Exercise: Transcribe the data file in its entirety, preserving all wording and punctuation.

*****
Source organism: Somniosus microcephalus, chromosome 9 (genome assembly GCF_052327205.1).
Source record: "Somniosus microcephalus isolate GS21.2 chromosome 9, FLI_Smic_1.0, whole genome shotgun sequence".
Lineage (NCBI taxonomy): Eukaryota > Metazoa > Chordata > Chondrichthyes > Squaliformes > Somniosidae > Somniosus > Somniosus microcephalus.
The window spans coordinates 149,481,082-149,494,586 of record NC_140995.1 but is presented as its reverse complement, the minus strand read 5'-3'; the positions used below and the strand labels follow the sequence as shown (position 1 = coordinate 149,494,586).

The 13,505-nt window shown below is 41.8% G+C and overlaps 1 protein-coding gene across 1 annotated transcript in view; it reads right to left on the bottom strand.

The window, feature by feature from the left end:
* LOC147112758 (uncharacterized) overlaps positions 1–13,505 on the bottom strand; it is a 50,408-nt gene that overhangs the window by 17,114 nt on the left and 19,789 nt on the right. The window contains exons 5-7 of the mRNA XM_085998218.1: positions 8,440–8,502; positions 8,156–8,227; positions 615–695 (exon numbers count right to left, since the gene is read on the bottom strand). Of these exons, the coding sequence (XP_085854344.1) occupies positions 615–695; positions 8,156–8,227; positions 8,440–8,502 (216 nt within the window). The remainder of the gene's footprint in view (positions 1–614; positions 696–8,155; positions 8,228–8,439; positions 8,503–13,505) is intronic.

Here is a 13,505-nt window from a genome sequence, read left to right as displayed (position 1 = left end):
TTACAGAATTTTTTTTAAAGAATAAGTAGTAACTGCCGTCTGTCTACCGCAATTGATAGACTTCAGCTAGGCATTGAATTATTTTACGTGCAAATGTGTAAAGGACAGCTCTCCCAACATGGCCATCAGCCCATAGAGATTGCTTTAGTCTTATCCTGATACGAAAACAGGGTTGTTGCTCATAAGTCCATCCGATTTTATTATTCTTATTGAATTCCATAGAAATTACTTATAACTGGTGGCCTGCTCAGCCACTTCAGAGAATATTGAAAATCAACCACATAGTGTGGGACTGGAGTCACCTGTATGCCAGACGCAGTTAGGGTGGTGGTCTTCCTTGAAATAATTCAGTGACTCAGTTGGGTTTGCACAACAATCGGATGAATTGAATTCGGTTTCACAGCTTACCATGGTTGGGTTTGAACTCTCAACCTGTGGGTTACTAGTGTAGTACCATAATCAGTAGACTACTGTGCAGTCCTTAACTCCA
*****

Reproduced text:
Source organism: Somniosus microcephalus, chromosome 9 (genome assembly GCF_052327205.1).
Source record: "Somniosus microcephalus isolate GS21.2 chromosome 9, FLI_Smic_1.0, whole genome shotgun sequence".
Lineage (NCBI taxonomy): Eukaryota > Metazoa > Chordata > Chondrichthyes > Squaliformes > Somniosidae > Somniosus > Somniosus microcephalus.
The window spans coordinates 149,481,082-149,494,586 of record NC_140995.1 but is presented as its reverse complement, the minus strand read 5'-3'; the positions used below and the strand labels follow the sequence as shown (position 1 = coordinate 149,494,586).

The 13,505-nt window shown below is 41.8% G+C and overlaps 1 protein-coding gene across 1 annotated transcript in view; it reads right to left on the bottom strand.

The window, feature by feature from the left end:
* LOC147112758 (uncharacterized) overlaps positions 1–13,505 on the bottom strand; it is a 50,408-nt gene that overhangs the window by 17,114 nt on the left and 19,789 nt on the right. The window contains exons 5-7 of the mRNA XM_085998218.1: positions 8,440–8,502; positions 8,156–8,227; positions 615–695 (exon numbers count right to left, since the gene is read on the bottom strand). Of these exons, the coding sequence (XP_085854344.1) occupies positions 615–695; positions 8,156–8,227; positions 8,440–8,502 (216 nt within the window). The remainder of the gene's footprint in view (positions 1–614; positions 696–8,155; positions 8,228–8,439; positions 8,503–13,505) is intronic.

Here is a 13,505-nt window from a genome sequence, read left to right as displayed (position 1 = left end):
TTACAGAATTTTTTTTAAAGAATAAGTAGTAACTGCCGTCTGTCTACCGCAATTGATAGACTTCAGCTAGGCATTGAATTATTTTACGTGCAAATGTGTAAAGGACAGCTCTCCCAACATGGCCATCAGCCCATAGAGATTGCTTTAGTCTTATCCTGATACGAAAACAGGGTTGTTGCTCATAAGTCCATCCGATTTTATTATTCTTATTGAATTCCATAGAAATTACTTATAACTGGTGGCCTGCTCAGCCACTTCAGAGAATATTGAAAATCAACCACATAGTGTGGGACTGGAGTCACCTGTATGCCAGACGCAGTTAGGGTGGTGGTCTTCCTTGAAATAATTCAGTGACTCAGTTGGGTTTGCACAACAATCGGATGAATTGAATTCGGTTTCACAGCTTACCATGGTTGGGTTTGAACTCTCAACCTGTGGGTTACTAGTGTAGTACCATAATCAGTAGACTACTGTGCAGTCCTTAACTCCA